Offshore oil rigs serve as a breeding refuge for Norwegian black-legged kittiwakes. Although they are few in number, these birds produce more chicks than kittiwakes in natural colonies along the coast, to the benefit of the impoverished Norwegian kittiwake population.
Several causes of population decline.
The black-legged kittiwake Rissa tridactyla, a small gull feeding on the surface of the ocean, is the most numerous gull in Norway. However, the population has declined rapidly in many parts of the North Atlantic over recent decades. The species is listed as vulnerable in the global red list and endangered in the Norwegian red list, emphasizing the need for careful management of its populations. The decline in Norway is complex and not fully understood, but food shortages both during winter and in the breeding season is likely an important factor, enforced by increased predation from white-tailed eagles, corvids and large gulls as the breeding density decreases and colonies gets fewer.
However, faced with a changing environment, the kittiwake has an ace up its sleeve. It has proven to be unusually flexible in its choice of nesting sites. Kittiwakes normally breed in colonies on narrow ledges on steep nearshore cliffs, but also appear to thrive on man-made structures such as buildings and bridges.
“The establishment of kittiwake colonies in these relatively novel breeding habitats is very interesting in light of the severe decline of many colonies on natural cliffs around the Atlantic Ocean”, says Signe Christensen-Dalsgaard, seabird researcher at the Norwegian Institute for Nature Research (NINA).
Citizen science gives researchers insight into restricted access areas.
Assisted by the crew on oil rigs and supply vessels, Christensen-Dalsgaard and her colleagues have studied the kittiwakes breeding on oil rigs.
“Oil rigs are generally not accessible for researchers, so we wanted to test if a type of citizen science could be applied to monitor the reproductive performance of kittiwakes on such locations”, says Christensen-Dalsgaard.
They compared information on breeding success from the oil rigs with that of kittiwakes breeding in nearby mainland colonies, both on natural cliffs and on man-made structures. Studying the breeding ecology of kittiwakes in these three notably different breeding habitats allowed the researchers to disentangle some of the drivers of the species’ productivity.
Is food availability or predators the most limiting factor?
The oil rigs included in the study are situated 60–170 kilometers off the mainland coast. The researchers therefore expected that kittiwakes breeding on oil rigs experience both different food availability and lower exposure to predators than those breeding at coastal colonies. On the other hand, colonies associated with human settlements on the coast likely experience comparable food availability as those on nearby natural cliffs but different levels of disturbance from humans and predators.
“We hypothesized that if predation pressure is the most important limiting factor for the number of chicks produced, the offshore kittiwake colonies would have the highest productivity, followed by those breeding on human structures. However, if food availability is the principal driver, the two types of coastal colonies would have similar productivity, with the offshore colonies differing from these.”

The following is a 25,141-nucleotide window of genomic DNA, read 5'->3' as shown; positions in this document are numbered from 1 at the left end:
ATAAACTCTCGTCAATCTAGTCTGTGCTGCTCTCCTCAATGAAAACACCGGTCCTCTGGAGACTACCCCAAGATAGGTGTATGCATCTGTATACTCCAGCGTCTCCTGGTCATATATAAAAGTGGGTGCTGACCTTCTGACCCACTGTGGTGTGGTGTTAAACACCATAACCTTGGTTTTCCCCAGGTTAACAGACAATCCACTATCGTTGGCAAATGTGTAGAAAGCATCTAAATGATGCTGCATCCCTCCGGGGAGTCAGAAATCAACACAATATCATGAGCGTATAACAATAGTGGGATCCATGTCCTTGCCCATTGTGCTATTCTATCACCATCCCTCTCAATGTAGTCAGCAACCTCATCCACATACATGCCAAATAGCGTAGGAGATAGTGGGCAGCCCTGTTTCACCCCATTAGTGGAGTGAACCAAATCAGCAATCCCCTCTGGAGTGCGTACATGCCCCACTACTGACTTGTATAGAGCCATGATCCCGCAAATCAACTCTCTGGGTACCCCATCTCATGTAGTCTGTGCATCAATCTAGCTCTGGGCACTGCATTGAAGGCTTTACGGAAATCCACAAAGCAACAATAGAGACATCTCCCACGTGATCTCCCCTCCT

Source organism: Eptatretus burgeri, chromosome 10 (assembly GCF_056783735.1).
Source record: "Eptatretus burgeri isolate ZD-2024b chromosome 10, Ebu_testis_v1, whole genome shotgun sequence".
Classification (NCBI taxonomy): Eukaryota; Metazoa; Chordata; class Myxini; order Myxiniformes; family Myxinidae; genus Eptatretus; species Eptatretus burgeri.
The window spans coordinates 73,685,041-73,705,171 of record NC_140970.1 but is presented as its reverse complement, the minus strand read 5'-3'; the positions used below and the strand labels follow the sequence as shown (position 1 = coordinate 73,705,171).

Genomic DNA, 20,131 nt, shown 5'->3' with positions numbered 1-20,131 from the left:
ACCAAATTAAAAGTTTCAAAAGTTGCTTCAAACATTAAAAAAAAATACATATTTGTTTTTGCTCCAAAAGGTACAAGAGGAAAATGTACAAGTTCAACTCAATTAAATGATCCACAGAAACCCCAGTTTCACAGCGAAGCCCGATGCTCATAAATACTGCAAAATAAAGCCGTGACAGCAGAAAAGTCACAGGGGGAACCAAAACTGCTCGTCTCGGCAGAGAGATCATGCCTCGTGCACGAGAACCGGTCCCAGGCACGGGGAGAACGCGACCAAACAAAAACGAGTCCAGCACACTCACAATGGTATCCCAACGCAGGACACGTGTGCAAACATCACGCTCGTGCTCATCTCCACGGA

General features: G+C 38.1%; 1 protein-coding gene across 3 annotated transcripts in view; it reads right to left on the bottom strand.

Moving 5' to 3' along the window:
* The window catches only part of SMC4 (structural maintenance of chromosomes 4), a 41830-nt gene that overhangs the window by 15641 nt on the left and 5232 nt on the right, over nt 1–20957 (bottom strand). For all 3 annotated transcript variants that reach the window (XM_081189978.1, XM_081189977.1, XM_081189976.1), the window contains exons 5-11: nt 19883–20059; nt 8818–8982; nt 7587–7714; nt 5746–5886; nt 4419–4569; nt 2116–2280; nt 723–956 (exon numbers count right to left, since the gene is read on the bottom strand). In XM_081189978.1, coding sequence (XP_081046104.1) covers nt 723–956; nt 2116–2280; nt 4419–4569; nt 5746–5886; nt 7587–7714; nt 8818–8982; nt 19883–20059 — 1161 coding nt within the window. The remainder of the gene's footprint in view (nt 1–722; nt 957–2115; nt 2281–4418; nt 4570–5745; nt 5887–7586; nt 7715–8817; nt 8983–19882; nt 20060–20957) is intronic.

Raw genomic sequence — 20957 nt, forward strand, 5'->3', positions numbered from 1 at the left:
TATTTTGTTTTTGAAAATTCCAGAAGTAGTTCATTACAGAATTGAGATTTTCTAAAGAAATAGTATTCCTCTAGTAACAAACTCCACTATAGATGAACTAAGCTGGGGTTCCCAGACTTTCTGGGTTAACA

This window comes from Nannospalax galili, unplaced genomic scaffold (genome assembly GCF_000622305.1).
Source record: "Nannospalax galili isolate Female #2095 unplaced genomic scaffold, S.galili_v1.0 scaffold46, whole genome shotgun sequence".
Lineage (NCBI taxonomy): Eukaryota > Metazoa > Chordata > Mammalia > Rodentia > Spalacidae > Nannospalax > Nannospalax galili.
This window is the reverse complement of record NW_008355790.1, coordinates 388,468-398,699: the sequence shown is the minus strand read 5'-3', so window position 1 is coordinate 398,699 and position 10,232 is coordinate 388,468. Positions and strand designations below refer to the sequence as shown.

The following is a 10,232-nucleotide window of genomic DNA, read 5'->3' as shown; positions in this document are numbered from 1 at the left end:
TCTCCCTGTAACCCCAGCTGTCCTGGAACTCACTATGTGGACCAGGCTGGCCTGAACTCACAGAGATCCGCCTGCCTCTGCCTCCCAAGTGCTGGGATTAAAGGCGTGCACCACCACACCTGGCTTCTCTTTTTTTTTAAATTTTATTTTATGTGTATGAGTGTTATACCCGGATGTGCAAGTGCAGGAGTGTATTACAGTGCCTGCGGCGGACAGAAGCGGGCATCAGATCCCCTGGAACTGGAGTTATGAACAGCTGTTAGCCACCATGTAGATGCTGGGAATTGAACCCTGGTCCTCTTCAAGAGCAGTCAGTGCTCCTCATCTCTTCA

The study showed that kittiwakes breeding on oil rigs had a good level of chick productivity, higher than that of kittiwakes breeding on man-made structures on the coast, and much higher than that of kittiwakes breeding in natural habitats in the study area. These findings correspond well with the predictions of the first hypothesis, indicating that predation pressure might be a key driver of kittiwake productivity in the study area.
“However, we cannot exclude the possibility that food availability played a role as we lack detailed information on where the birds were foraging. It could be that birds breeding offshore also profit from a shorter distance to the best foraging areas at sea.”
Nature is rarely black and white.
Although oil rigs are usually considered a risk to marine life due to for instance the risk of oil spillage and mortality due to birds colliding with the structures, oil rigs might also have positive effects acting as artificial reefs and providing a refuge for marine fauna. As for the kittiwakes, breeding on offshore oil rigs has apparently more positive than negative impacts.
“Representing only a tiny percentage of the total kittiwake population, these rig breeders are not likely to salvage the population as a whole. Nonetheless it is a valuable contribution of juveniles to the impoverished kittiwake population in Norwegian waters.”
Keeping a good dialogue with the companies and the rig personnel on best practice for managing kittiwakes breeding offshore, will ensure both the health of the kittiwakes and the people operating these rigs in the future.
Dialogue is the key also in urban areas, where kittiwakes can be a source of conflict, as the birds are perceived as noisy and messy. However, these urban colonies might prove imperative for the survival of the species in Norway.
«Although it might not always be perceived as such by people encountering it in the urban environment, the kittiwake is a threatened species, just like other charismatic inhabitants of the northern environment, such as the Atlantic puffin and the Arctic fox. This is something that should be acknowledged, and urban authorities and management agencies should work to facilitate co-existence between urban kittiwakes and people. Hopefully people will learn to appreciate this amazing little gull.»
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Contact person: Signe Christensen-Dalsgaard, NINA